By Lisa Lambert
DETROIT (Reuters) - Detroit could only deal with its fiscal woes, including a big public pension burden, by filing for bankruptcy and tapping into the city's one abundant asset, land, to reach settlements with key creditors, an attorney said on Monday.
Bruce Bennett, Detroit's lead attorney at law firm Jones Day, began closing arguments in the biggest-ever municipal bankruptcy case, working to win federal court approval for the city's 1,165-page debt adjustment plan.
"This plan is very broadly consensual at this point and the city has settled with all the objectors and all the major economic players in the city of Detroit," Bennett told U.S. Bankruptcy Court Judge Steven Rhodes, who must determine if the plan is fair to creditors and feasible for the city to implement.
Rhodes, who began a confirmation hearing on the plan Sept. 2, has said he will deliver his ruling late next week.
Bennett's remarks came after an attorney for creditors that own Detroit pension debt announced a final deal to end their objections. That deal, which includes bond insurer Financial Guaranty Insurance Co (FGIC), includes a provision allowing for creditor participation in developing city land. In the case of FGIC and the debt holders, they would have an option to turn the site of the Joe Louis Arena into a mixed-use development, including a convention hotel. Bond insurer Syncora Guarantee Inc, Detroit's fiercest objector, also settled last month in a deal that includes the development of vacant land.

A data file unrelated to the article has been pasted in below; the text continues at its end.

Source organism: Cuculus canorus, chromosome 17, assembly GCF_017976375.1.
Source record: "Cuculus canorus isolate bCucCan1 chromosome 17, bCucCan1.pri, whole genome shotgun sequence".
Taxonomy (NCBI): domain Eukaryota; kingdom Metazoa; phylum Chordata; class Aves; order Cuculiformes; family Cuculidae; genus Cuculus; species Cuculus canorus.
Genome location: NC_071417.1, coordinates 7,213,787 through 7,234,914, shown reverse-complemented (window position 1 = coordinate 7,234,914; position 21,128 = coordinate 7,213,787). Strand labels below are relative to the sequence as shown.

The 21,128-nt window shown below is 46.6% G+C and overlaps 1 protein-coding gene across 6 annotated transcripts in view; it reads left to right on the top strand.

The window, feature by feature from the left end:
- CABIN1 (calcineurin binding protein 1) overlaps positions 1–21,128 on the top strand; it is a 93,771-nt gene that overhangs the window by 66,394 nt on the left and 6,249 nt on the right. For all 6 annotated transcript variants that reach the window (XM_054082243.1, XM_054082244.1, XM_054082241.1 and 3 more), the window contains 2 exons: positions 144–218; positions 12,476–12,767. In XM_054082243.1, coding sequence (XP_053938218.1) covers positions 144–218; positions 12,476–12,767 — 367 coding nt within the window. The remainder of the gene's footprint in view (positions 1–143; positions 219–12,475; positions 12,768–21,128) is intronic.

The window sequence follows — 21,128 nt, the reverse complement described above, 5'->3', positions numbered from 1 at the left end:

Bennett said that no other municipality in bankruptcy has been able to shed $7 billion of its $18 billion of debt, partly by having its creditors participate in its reinvestment effort.
Another milestone in the case was the so-called grand bargain, which taps a pool of money from foundations, the Detroit Institute of Arts and the state of Michigan to ease pension cuts and protect art work from being sold to pay creditors.
The grand bargain was instrumental in winning support for the plan from the city's retirees. But Rhodes questioned whether retirees would get a 100 percent recovery under the plan because it aims to eliminate an unfunded pension liability versus smaller recoveries for other city creditors.
In his closing statement, Bennett said the city could not be forced to sell assets like art to enhance creditor recoveries -- a point disputed by Syncora and FGIC before they settled. He also said that Detroit was literally taxed out.
"Detroit’s taxes are higher than many cities in the state of the Michigan and our services are not anywhere close to the best in Michigan," he said.
Earlier on Monday, an attorney for investment firms that own 90 percent of the $1.1 billion of certificates of participation insured by FGIC and who were the last significant objectors in the case, announced a settlement.
(Reporting by Lisa Lambert; Additional reporting by Karen Pierog in Chicago; Editing by Bernadette Baum and Andrew Hay)